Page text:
Earl Foreman, Former Virginia Squires Owner, Dies at 92

NORFOLK, Va. (AP) — Earl Foreman, the man who brought the Virginia Squires professional basketball team to Hampton Roads, has died, one of his sons said Tuesday.

Stuart M. Foreman confirmed his father’s death to The Associated Press by phone. Foreman, 92, died Monday from natural causes in Chevy Chase, Maryland, where he lived with his wife.

The Virginian-Pilot reports (http://bit.ly/2j2t4cp) that Foreman gave Hampton Roads its only taste of a major professional sports team in the early 1970s. The Squires were part of the American Basketball Association, which later merged with the National Basketball Association.

Foreman had taken the Squires from Washington, D.C., to Norfolk. They played there for six seasons before folding.

Foreman also had ownership stakes in other professional sports teams, including the NFL’s Philadelphia Eagles and the NBA’s Baltimore Bullets. He co-founded the United Soccer League and served as commissioner of the Major Indoor Soccer League for 10 years.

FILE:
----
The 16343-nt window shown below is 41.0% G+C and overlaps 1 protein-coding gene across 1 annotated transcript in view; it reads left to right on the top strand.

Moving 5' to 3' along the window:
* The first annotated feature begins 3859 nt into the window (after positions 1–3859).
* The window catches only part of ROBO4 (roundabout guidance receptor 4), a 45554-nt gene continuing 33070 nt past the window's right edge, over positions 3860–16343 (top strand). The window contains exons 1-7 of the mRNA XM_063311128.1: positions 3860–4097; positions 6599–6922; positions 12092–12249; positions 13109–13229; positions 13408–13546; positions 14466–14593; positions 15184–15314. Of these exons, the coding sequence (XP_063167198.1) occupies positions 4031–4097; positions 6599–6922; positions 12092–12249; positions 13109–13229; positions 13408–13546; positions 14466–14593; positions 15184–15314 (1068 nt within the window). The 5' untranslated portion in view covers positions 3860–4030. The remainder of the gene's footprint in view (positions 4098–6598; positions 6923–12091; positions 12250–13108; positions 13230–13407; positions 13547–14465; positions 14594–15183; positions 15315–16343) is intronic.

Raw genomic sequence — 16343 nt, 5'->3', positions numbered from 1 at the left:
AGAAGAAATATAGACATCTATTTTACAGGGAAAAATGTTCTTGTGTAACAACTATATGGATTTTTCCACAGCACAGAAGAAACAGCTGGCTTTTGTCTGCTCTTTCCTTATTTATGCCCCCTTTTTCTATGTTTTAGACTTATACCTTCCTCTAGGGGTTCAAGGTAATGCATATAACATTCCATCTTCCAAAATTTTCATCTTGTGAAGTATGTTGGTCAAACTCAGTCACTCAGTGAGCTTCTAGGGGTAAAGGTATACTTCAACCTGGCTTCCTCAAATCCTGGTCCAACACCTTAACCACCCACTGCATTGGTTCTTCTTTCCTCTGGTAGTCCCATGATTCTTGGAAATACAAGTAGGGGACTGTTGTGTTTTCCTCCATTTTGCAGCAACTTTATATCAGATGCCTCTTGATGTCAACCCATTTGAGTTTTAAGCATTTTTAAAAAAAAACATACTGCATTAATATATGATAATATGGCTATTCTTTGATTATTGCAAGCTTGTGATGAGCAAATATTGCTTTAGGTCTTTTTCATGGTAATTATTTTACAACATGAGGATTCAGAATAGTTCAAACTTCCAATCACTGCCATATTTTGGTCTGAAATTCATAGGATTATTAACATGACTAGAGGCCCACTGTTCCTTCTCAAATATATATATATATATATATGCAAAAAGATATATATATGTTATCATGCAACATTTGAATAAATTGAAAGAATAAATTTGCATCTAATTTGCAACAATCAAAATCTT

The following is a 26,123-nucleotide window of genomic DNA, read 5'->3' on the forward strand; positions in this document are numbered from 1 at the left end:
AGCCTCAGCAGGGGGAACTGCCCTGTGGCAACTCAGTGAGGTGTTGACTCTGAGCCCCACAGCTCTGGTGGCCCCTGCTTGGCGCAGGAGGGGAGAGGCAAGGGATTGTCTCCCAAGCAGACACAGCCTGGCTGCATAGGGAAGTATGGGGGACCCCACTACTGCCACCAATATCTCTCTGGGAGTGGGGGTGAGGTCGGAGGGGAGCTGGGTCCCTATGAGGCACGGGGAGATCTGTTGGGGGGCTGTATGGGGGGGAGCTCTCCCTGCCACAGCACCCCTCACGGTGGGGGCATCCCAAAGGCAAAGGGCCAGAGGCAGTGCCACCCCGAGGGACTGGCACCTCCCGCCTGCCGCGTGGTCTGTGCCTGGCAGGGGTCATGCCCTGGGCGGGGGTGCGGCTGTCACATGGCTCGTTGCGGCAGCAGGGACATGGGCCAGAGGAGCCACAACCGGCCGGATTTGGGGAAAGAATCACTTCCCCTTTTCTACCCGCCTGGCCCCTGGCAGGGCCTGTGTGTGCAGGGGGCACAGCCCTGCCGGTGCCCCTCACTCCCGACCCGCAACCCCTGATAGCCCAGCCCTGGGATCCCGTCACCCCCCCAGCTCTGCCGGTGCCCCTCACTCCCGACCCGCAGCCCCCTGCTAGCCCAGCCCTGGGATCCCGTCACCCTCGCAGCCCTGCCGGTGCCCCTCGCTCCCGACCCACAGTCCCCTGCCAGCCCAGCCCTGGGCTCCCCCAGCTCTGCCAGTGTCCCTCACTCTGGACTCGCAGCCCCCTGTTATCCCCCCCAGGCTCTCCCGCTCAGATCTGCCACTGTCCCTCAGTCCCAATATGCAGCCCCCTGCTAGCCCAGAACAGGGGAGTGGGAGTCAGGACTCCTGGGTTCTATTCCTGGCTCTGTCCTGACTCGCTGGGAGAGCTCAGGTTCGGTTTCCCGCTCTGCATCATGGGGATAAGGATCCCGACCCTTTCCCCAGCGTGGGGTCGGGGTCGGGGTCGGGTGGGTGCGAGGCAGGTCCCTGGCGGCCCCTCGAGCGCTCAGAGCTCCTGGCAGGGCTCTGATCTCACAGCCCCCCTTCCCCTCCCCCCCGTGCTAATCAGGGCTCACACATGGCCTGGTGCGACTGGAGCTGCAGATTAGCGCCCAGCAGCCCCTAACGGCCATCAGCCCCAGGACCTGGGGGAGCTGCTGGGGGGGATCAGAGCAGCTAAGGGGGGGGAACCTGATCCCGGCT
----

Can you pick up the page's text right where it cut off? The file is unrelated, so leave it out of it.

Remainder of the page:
Foreman is most remembered in Virginia for moving the ABA’s Squires to Virginia in 1970. The team was based in Norfolk but also played games in Hampton, Roanoke and Richmond.

The franchise had money troubles in Oakland, California, before Foreman purchased the team and moved it to Washington. Financial trouble also plagued the franchise in Washington, where it played one season, and later in Virginia.

“Financially, it was a disaster,” Foreman said in a 2014 Virginian-Pilot article.

But one of the minority owners, Gerald Friedman, recalled that “Earl was a magician” when it came to talent. That’s how he was able to attract future NBA stars George Gervin and Julius Erving.

After three seasons posting a .500 or better record, the Squires went 28-56 in 1973-74. Foreman began selling off his superstars. But he was unable to turn around the team financially, and a local ownership group took over operation of the team.

Two more awful seasons followed on the court and in the stands before the franchise folded in May 1976. Two weeks later, the ABA and NBA merged.

“All of those teams I have had wonderful relationships with but I’ve never had the feeling — and neither has my wife, Phyllis — that I had and continue to have with the players that we worked with on the Virginia Squires,” he told the Pilot in 2016. “We never felt more at home in any city than we ever did in Norfolk.”

He is survived by his wife, Phyllis; their sons, Scott, Ronald and Stuart; three grandchildren; and two great-grandchildren.

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